Any telehealth platform your practice considers should contain the following elements:
- 100% secure and HIPAA compliant communications which cannot be edited nor deleted and are archived in the patient’s chart, allowing practitioners to quickly and conveniently reference past communication with their patients
- Multimodality communications which support bi-directional messages that engage patients in their preferred manner including secure text messaging, PDFs, images, video conferencing, and social media access
- An intuitive interface that takes hours or days for staff and clinicians to learn, not weeks or months
- Full integration with EHR and PMS systems
- No requirement for patients to download an app or log onto a portal to communicate with clinicians or office staff
The security component deserves special attention. Some practices will be tempted to use free communications platforms as they work to return to pre-COVID encounter levels. Not only do these channels fail to guarantee the safety of your data, many don’t store your data long term. The money you save on the front end may be completely eclipsed in the event of a breach or a lawsuit for which you cannot produce evidence.
Having an intuitive interface is important for getting staff and clinicians using the platform to communication with patients. It’s also key to improving internal communications. When everyone in the office (admins, nurses/nurse practitioners/PAs, and physicians) experiences streamlined communications, morale soars. Instead of chasing down providers to get questions answered and playing endless games of phone tag to follow up with patients, clinicians can enter the platform and perform multiple tasks from the same interface: ask a question, send a patient reminder, enter multiple e-prescriptions, and more.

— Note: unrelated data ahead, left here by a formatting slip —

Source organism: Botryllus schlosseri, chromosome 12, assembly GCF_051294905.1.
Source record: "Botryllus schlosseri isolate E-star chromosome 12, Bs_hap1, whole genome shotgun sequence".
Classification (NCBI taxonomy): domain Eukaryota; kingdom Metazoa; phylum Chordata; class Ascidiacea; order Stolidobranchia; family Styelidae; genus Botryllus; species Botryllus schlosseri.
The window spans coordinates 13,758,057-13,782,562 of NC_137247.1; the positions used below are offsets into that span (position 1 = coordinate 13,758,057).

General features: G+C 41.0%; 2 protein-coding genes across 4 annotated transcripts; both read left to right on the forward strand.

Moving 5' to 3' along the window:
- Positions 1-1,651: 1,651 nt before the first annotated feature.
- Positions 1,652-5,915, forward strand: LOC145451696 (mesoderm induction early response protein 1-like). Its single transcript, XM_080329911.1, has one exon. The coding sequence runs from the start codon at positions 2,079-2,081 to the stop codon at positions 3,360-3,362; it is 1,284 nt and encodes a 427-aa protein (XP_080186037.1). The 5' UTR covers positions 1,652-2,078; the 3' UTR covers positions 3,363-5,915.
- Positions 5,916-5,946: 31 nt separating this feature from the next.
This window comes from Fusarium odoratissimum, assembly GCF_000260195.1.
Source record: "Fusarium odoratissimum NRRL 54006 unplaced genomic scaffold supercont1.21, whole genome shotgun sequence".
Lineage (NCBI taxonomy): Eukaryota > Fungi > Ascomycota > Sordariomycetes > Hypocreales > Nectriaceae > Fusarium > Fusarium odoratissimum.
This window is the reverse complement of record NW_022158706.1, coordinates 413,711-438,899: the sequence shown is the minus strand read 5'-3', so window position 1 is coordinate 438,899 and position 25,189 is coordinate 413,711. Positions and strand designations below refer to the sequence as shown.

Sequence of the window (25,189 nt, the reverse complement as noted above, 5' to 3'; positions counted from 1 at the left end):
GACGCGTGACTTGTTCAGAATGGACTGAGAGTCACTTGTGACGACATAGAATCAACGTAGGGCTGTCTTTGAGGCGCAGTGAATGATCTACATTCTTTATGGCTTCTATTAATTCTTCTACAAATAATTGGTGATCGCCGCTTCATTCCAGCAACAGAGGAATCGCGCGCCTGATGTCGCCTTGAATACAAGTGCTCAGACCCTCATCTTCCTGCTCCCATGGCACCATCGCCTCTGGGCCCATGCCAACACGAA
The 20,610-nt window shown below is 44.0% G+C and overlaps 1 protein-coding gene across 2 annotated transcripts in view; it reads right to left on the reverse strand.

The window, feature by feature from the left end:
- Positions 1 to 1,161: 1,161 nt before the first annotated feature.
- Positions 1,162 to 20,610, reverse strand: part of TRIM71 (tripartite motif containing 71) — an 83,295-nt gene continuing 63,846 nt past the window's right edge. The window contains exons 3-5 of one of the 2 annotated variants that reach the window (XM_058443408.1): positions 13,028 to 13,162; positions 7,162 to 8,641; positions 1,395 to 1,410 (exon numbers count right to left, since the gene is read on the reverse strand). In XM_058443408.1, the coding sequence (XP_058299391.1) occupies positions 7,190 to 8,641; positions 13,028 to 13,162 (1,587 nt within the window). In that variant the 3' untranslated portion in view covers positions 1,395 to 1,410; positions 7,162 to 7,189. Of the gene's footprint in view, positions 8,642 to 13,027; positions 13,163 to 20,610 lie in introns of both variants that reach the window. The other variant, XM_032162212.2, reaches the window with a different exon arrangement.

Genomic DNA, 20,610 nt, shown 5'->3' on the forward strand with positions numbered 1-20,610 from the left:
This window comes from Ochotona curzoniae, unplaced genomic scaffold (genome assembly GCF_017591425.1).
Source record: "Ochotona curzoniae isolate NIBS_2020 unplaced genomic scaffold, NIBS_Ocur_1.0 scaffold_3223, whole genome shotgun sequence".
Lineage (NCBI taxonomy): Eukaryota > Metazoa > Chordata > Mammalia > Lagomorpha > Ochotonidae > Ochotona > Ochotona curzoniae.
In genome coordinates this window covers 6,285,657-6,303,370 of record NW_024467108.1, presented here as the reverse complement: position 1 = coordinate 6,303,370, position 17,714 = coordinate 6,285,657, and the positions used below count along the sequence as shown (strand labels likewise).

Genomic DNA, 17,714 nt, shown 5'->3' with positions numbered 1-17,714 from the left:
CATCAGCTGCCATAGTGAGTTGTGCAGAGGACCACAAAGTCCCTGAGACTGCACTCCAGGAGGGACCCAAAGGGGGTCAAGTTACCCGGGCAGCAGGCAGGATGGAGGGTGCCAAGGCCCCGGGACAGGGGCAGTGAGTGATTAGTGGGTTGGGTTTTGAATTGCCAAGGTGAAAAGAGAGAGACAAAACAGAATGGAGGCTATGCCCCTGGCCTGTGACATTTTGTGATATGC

All of the items on the list above are essential to providers looking to expand their practice. If virtual visits and fast, easy communication can be part of the experience, physicians have the option to expand well beyond the geographic area they previously served. This is welcome news in parts of the country where there’s a physician shortage and patients wait weeks or months for primary care appointments. It’s also a boon for rural areas where patients must travel miles for primary care and even longer distances to see a specialist.